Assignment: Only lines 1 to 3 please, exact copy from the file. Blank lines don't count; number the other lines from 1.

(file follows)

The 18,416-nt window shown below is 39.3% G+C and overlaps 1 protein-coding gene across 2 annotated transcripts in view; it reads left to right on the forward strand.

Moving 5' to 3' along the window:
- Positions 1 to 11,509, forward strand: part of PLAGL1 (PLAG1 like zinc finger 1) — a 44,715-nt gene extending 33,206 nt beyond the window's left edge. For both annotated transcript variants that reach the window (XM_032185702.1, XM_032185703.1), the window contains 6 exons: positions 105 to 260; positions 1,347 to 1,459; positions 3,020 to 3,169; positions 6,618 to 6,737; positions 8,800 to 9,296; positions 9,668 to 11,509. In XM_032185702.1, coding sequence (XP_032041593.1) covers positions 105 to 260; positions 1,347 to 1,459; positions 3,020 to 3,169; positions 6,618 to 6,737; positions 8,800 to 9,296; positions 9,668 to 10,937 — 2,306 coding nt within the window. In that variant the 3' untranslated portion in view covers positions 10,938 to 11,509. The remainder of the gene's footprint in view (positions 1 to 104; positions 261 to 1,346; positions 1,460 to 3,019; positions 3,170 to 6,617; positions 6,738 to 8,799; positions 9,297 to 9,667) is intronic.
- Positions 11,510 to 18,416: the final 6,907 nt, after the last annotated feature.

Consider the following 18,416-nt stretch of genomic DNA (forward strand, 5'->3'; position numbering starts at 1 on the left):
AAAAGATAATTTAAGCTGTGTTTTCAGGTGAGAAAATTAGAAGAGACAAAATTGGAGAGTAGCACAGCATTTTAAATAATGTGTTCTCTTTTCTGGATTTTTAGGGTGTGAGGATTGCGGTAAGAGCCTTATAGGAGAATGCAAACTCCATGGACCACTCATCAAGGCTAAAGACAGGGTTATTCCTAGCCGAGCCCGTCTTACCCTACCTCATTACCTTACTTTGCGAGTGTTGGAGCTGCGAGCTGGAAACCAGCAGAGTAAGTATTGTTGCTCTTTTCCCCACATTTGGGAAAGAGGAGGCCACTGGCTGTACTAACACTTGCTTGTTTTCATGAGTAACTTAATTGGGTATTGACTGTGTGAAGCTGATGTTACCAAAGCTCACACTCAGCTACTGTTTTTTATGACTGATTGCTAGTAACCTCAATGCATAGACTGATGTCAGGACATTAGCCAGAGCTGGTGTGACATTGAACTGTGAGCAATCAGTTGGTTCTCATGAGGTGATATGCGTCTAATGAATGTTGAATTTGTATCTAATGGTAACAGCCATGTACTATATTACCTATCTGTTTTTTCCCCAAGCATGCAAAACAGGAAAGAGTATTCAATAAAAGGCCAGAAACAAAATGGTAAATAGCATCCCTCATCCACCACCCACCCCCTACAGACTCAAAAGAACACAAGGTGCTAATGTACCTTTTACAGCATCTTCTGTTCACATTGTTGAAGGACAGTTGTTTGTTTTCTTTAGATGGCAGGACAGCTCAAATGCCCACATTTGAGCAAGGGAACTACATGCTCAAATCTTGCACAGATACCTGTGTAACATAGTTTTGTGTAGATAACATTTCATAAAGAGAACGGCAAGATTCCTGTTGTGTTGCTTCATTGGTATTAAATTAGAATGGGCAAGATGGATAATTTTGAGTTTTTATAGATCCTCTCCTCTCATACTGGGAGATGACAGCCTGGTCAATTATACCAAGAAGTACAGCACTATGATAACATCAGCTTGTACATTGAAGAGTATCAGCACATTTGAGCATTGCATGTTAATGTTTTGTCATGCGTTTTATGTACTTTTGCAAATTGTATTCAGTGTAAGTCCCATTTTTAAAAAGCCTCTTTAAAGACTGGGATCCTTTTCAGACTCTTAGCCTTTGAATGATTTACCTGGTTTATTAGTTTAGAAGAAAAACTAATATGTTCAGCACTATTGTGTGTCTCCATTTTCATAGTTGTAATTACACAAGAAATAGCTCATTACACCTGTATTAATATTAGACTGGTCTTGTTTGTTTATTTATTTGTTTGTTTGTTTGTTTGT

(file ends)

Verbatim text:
The 18,416-nt window shown below is 39.3% G+C and overlaps 1 protein-coding gene across 2 annotated transcripts in view; it reads left to right on the forward strand.

Moving 5' to 3' along the window:
- Positions 1 to 11,509, forward strand: part of PLAGL1 (PLAG1 like zinc finger 1) — a 44,715-nt gene extending 33,206 nt beyond the window's left edge. For both annotated transcript variants that reach the window (XM_032185702.1, XM_032185703.1), the window contains 6 exons: positions 105 to 260; positions 1,347 to 1,459; positions 3,020 to 3,169; positions 6,618 to 6,737; positions 8,800 to 9,296; positions 9,668 to 11,509. In XM_032185702.1, coding sequence (XP_032041593.1) covers positions 105 to 260; positions 1,347 to 1,459; positions 3,020 to 3,169; positions 6,618 to 6,737; positions 8,800 to 9,296; positions 9,668 to 10,937 — 2,306 coding nt within the window. In that variant the 3' untranslated portion in view covers positions 10,938 to 11,509. The remainder of the gene's footprint in view (positions 1 to 104; positions 261 to 1,346; positions 1,460 to 3,019; positions 3,170 to 6,617; positions 6,738 to 8,799; positions 9,297 to 9,667) is intronic.